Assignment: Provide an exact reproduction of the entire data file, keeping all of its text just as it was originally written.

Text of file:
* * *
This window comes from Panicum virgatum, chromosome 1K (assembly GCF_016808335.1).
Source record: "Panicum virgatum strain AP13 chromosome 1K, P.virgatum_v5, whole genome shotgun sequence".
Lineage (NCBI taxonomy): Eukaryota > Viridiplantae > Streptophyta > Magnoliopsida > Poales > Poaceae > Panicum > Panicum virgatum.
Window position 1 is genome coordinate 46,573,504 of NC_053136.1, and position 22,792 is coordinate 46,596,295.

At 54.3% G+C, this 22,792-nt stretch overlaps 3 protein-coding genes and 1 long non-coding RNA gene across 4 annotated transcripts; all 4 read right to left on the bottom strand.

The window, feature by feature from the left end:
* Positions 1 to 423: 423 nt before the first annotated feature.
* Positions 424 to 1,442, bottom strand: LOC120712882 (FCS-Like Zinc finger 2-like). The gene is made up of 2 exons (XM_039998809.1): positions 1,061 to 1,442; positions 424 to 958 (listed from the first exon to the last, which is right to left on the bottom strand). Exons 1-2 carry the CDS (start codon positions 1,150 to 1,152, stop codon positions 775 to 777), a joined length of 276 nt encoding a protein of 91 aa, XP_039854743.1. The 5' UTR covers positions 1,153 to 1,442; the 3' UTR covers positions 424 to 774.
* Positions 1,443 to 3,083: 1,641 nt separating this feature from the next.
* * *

This window comes from Panicum virgatum, chromosome 1K (assembly GCF_016808335.1).
Source record: "Panicum virgatum strain AP13 chromosome 1K, P.virgatum_v5, whole genome shotgun sequence".
Lineage (NCBI taxonomy): Eukaryota > Viridiplantae > Streptophyta > Magnoliopsida > Poales > Poaceae > Panicum > Panicum virgatum.
Window position 1 is genome coordinate 46,573,504 of NC_053136.1, and position 22,792 is coordinate 46,596,295.

At 54.3% G+C, this 22,792-nt stretch overlaps 3 protein-coding genes and 1 long non-coding RNA gene across 4 annotated transcripts; all 4 read right to left on the bottom strand.

The window, feature by feature from the left end:
* Positions 1 to 423: 423 nt before the first annotated feature.
* Positions 424 to 1,442, bottom strand: LOC120712882 (FCS-Like Zinc finger 2-like). The gene is made up of 2 exons (XM_039998809.1): positions 1,061 to 1,442; positions 424 to 958 (listed from the first exon to the last, which is right to left on the bottom strand). Exons 1-2 carry the CDS (start codon positions 1,150 to 1,152, stop codon positions 775 to 777), a joined length of 276 nt encoding a protein of 91 aa, XP_039854743.1. The 5' UTR covers positions 1,153 to 1,442; the 3' UTR covers positions 424 to 774.
* Positions 1,443 to 3,083: 1,641 nt separating this feature from the next.